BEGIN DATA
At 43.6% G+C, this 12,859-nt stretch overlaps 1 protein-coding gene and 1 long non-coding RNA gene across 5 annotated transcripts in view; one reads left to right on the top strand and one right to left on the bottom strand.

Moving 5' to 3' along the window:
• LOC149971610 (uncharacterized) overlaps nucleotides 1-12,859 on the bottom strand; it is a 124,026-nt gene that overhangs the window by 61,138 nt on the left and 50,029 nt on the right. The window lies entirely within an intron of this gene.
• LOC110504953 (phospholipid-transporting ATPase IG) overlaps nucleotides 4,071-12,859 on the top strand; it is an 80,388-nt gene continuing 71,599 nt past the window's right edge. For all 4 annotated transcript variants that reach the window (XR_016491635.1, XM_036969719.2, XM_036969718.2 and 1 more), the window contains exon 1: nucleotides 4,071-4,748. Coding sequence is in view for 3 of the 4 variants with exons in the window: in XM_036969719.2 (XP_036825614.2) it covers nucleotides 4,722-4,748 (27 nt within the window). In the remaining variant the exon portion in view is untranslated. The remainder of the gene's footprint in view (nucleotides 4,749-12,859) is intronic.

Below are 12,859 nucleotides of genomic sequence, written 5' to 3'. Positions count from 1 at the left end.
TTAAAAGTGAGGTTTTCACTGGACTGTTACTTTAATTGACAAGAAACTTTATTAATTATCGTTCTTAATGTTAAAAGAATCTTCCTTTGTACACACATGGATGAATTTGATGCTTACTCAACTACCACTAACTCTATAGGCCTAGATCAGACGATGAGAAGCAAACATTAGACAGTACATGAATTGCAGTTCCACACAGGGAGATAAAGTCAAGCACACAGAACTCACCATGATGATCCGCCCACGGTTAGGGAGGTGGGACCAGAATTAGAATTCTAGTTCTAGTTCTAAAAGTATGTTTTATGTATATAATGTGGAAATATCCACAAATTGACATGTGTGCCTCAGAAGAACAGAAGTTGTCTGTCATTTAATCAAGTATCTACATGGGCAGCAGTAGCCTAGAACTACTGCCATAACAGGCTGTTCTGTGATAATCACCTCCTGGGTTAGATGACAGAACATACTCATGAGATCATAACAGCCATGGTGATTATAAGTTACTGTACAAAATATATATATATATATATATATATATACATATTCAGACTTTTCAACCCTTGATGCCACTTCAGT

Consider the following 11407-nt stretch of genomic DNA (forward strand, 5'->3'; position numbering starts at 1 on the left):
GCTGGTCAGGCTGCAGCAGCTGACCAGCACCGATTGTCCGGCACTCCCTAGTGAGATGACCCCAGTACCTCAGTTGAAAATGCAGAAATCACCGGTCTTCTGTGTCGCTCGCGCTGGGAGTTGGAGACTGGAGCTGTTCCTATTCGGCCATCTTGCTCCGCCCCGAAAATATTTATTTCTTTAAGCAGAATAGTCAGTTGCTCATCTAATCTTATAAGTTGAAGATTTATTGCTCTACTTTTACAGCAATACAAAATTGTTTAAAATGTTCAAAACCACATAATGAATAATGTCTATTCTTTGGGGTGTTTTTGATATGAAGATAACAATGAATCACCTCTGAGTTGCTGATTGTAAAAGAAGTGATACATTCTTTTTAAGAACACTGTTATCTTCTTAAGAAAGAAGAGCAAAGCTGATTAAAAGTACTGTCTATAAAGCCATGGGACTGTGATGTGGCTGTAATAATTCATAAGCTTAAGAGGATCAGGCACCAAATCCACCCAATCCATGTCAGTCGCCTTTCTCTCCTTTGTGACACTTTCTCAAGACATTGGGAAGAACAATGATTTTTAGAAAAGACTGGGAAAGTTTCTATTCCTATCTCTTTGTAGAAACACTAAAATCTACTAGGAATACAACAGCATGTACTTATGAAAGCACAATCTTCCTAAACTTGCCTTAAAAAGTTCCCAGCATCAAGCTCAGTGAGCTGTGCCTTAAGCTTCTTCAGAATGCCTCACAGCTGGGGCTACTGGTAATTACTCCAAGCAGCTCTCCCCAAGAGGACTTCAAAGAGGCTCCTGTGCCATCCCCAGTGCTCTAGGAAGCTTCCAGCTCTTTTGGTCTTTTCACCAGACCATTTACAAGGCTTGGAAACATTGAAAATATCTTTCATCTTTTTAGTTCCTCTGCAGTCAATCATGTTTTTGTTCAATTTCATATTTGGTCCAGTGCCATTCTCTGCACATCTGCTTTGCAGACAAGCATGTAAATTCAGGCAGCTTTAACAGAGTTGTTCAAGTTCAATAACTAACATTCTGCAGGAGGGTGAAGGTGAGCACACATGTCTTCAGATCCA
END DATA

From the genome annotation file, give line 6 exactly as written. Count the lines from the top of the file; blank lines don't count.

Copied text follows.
TTAAAAGTGAGGTTTTCACTGGACTGTTACTTTAATTGACAAGAAACTTTATTAATTATCGTTCTTAATGTTAAAAGAATCTTCCTTTGTACACACATGGATGAATTTGATGCTTACTCAACTACCACTAACTCTATAGGCCTAGATCAGACGATGAGAAGCAAACATTAGACAGTACATGAATTGCAGTTCCACACAGGGAGATAAAGTCAAGCACACAGAACTCACCATGATGATCCGCCCACGGTTAGGGAGGTGGGACCAGAATTAGAATTCTAGTTCTAGTTCTAAAAGTATGTTTTATGTATATAATGTGGAAATATCCACAAATTGACATGTGTGCCTCAGAAGAACAGAAGTTGTCTGTCATTTAATCAAGTATCTACATGGGCAGCAGTAGCCTAGAACTACTGCCATAACAGGCTGTTCTGTGATAATCACCTCCTGGGTTAGATGACAGAACATACTCATGAGATCATAACAGCCATGGTGATTATAAGTTACTGTACAAAATATATATATATATATATATATATATACATATTCAGACTTTTCAACCCTTGATGCCACTTCAGT